How does Key Ministry help connect churches and families?


Earlier this week, a good friend of our ministry sent me an E-mail in which she put forth a series of questions to better understand what Key Ministry does and how we do it. This past Thursday we discussed how Key Ministry builds bridges to help connect churches with families of kids with issues. Today, we’ll look at the strategies Key Ministry employs to introduce churches and families of kids with hidden disabilities to one another.

A primary purpose of this blog is to help church leaders and volunteers better understand the strengths, needs and challenges of a population that’s clearly underserved by the local church. The families we seek to connect generally have an awareness of God and some sense of the potential benefits of being connected to a church, but often carry the baggage of past experiences of church in which they felt embarrassed, uncomfortable or just didn’t fit in with the rest of the people. Church leaders will struggle to minister to persons or families they don’t understand. Key Ministry helps fill that knowledge gap.

In helping individual churches to pursue and connect families of kids with hidden disabilities, Key Ministry suggests three general strategies: Serve them, create welcoming environments for the kids, their siblings and their parents, and include them in the activities vital to the life of the church.

Serve, welcome, include. We’ll unpack how churches implement these strategies in connecting with families of kids with hidden disabilities in the coming months. Key Ministry helps pastors, leaders and volunteers problem-solve ways of doing ministry consistent with their church’s culture and giftedness by launching identified ministries, serving families in existing programming or through helping the church figure out how to minister to an individual family with a challenging child.

Next, we’ll introduce the “stuff” we offer churches…the types of training we do, how we help pastors and leaders when they call with specific problems and the plans we have going forward to make ministry resources more available to churches.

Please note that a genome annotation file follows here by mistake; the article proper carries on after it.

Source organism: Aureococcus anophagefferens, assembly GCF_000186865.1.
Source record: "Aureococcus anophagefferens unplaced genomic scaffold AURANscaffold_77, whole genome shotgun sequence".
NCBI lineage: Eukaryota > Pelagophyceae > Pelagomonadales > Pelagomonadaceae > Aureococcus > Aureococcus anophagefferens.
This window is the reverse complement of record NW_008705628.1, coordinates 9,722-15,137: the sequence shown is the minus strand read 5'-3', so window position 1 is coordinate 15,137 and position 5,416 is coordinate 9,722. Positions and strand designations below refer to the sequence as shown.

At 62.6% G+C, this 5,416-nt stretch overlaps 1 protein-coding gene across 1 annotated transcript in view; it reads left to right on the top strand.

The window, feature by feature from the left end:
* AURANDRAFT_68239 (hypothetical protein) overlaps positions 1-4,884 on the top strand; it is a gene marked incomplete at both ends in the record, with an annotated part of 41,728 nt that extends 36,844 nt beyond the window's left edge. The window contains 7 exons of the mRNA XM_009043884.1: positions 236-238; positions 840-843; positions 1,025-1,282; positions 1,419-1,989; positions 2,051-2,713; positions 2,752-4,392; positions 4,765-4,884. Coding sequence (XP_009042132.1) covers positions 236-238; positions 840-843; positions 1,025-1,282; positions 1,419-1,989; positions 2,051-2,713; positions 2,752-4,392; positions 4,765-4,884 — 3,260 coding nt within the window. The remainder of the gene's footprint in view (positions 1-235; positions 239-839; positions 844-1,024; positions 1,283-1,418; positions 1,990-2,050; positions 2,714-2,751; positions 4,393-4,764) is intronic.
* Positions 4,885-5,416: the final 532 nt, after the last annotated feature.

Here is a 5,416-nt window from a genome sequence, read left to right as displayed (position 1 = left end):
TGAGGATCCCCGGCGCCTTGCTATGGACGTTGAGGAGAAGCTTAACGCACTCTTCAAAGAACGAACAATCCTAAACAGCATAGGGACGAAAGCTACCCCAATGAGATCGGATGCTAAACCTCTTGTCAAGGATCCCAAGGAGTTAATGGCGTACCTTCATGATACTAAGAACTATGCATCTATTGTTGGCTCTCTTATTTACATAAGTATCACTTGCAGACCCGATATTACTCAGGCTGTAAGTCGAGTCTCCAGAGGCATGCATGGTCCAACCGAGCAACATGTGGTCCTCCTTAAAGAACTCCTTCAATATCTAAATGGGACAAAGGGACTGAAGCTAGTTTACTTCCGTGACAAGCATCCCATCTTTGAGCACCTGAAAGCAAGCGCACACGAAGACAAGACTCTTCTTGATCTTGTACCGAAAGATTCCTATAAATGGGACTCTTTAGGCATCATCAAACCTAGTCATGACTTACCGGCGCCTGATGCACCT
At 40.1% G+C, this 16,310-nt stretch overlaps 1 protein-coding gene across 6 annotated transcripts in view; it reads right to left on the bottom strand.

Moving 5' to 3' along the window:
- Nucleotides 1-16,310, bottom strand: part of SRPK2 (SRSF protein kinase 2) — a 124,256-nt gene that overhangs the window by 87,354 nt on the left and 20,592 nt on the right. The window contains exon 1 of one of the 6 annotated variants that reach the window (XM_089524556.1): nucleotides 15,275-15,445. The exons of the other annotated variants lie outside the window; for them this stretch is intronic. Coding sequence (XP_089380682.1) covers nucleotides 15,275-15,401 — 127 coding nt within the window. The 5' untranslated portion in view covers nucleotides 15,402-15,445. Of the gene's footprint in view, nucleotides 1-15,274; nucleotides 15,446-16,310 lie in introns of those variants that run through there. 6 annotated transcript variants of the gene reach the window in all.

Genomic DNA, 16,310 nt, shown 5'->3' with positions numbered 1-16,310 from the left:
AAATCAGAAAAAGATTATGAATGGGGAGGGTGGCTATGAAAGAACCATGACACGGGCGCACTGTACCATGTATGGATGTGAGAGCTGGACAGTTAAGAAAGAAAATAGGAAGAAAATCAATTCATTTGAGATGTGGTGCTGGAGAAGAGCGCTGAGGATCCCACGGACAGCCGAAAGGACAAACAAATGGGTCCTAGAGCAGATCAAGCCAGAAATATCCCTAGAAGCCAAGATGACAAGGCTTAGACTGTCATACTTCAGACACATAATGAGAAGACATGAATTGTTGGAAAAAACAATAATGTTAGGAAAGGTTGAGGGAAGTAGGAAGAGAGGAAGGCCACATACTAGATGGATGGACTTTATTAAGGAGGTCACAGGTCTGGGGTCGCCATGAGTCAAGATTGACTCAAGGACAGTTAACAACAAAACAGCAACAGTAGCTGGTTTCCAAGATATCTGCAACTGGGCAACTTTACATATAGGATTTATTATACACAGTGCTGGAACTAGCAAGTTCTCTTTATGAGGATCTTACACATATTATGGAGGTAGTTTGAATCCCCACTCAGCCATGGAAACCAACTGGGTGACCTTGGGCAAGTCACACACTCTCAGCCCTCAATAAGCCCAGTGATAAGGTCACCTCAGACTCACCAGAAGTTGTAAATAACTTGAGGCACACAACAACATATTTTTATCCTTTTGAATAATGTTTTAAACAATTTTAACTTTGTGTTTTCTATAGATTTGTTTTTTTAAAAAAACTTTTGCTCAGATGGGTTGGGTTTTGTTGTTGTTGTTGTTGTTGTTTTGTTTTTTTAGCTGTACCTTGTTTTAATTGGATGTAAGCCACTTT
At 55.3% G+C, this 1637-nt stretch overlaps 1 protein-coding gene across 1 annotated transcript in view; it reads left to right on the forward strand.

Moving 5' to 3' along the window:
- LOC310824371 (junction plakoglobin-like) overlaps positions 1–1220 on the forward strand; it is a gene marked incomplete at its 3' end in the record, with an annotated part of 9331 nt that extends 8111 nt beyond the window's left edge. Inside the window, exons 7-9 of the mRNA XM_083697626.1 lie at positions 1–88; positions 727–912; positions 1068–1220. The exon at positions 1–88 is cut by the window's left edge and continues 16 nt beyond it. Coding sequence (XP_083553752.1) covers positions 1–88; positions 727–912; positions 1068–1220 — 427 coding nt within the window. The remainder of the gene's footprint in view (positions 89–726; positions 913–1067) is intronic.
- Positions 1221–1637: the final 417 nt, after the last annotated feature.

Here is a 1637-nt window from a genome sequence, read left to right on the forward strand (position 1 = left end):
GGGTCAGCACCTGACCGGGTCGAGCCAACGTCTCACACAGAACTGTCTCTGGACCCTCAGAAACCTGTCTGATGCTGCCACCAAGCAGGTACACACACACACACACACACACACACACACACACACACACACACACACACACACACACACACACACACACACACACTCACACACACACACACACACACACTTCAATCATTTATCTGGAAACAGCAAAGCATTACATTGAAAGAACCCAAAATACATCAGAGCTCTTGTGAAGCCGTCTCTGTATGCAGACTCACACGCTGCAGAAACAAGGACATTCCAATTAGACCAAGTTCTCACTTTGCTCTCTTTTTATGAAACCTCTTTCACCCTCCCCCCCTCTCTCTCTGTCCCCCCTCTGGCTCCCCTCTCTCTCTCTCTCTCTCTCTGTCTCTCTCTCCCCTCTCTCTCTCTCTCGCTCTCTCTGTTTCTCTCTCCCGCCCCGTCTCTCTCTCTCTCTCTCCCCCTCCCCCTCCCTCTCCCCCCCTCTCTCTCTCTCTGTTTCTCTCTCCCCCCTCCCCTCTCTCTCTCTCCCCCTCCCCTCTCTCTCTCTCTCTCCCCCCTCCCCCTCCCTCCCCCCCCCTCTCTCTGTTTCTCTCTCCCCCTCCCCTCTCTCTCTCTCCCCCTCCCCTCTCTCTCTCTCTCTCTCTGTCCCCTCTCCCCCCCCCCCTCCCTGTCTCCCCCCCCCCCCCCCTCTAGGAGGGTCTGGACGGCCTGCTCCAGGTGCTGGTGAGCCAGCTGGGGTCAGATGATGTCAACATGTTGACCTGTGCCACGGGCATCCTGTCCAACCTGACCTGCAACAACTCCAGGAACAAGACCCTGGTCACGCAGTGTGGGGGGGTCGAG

About Dr. G

Dr. Stephen Grcevich serves as President and Founder of Key Ministry, a non-profit organization providing free training, consultation, resources and support to help churches serve families of children with disabilities. Dr. Grcevich is a graduate of Northeastern Ohio Medical University (NEOMED), trained in General Psychiatry at the Cleveland Clinic Foundation and in Child and Adolescent Psychiatry at University Hospitals of Cleveland/Case Western Reserve University. He is a faculty member in Child and Adolescent Psychiatry at two medical schools, leads a group practice in suburban Cleveland (Family Center by the Falls), and continues to be involved in research evaluating the safety and effectiveness of medications prescribed to children for ADHD, anxiety and depression. He is a past recipient of the Exemplary Psychiatrist Award from the National Alliance on Mental Illness (NAMI). Dr. Grcevich was recently recognized by Sharecare as one of the top ten online influencers in children’s mental health. His blog for Key Ministry, was ranked fourth among the top 100 children's ministry blogs in 2015 by Ministry to Children.
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